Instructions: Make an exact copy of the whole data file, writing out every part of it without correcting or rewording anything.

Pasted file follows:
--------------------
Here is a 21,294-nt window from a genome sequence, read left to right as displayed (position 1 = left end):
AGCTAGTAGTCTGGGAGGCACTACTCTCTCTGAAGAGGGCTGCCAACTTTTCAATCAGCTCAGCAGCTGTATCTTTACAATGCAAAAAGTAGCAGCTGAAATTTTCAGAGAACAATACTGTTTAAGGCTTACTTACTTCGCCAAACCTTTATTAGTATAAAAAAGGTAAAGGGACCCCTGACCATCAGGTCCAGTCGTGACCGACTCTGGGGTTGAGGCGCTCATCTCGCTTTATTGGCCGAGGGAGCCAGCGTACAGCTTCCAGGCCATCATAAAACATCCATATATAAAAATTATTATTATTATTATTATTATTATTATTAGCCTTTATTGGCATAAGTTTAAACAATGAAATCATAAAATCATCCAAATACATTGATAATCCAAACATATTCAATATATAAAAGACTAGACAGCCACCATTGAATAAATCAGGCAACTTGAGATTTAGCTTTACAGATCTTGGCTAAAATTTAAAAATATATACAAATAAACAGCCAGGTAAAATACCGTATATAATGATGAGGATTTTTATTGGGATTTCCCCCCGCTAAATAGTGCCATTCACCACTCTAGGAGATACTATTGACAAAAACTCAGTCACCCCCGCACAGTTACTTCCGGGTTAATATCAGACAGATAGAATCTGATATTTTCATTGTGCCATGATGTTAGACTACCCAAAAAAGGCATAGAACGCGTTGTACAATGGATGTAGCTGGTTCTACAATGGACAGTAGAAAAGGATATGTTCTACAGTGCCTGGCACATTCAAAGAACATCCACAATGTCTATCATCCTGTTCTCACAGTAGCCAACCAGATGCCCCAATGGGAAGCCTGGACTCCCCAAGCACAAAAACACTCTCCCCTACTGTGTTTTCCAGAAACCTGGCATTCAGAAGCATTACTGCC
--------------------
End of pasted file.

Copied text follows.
Here is a 21,294-nt window from a genome sequence, read left to right as displayed (position 1 = left end):
AGCTAGTAGTCTGGGAGGCACTACTCTCTCTGAAGAGGGCTGCCAACTTTTCAATCAGCTCAGCAGCTGTATCTTTACAATGCAAAAAGTAGCAGCTGAAATTTTCAGAGAACAATACTGTTTAAGGCTTACTTACTTCGCCAAACCTTTATTAGTATAAAAAAGGTAAAGGGACCCCTGACCATCAGGTCCAGTCGTGACCGACTCTGGGGTTGAGGCGCTCATCTCGCTTTATTGGCCGAGGGAGCCAGCGTACAGCTTCCAGGCCATCATAAAACATCCATATATAAAAATTATTATTATTATTATTATTATTATTATTAGCCTTTATTGGCATAAGTTTAAACAATGAAATCATAAAATCATCCAAATACATTGATAATCCAAACATATTCAATATATAAAAGACTAGACAGCCACCATTGAATAAATCAGGCAACTTGAGATTTAGCTTTACAGATCTTGGCTAAAATTTAAAAATATATACAAATAAACAGCCAGGTAAAATACCGTATATAATGATGAGGATTTTTATTGGGATTTCCCCCCGCTAAATAGTGCCATTCACCACTCTAGGAGATACTATTGACAAAAACTCAGTCACCCCCGCACAGTTACTTCCGGGTTAATATCAGACAGATAGAATCTGATATTTTCATTGTGCCATGATGTTAGACTACCCAAAAAAGGCATAGAACGCGTTGTACAATGGATGTAGCTGGTTCTACAATGGACAGTAGAAAAGGATATGTTCTACAGTGCCTGGCACATTCAAAGAACATCCACAATGTCTATCATCCTGTTCTCACAGTAGCCAACCAGATGCCCCAATGGGAAGCCTGGACTCCCCAAGCACAAAAACACTCTCCCCTACTGTGTTTTCCAGAAACCTGGCATTCAGAAGCATTACTGCC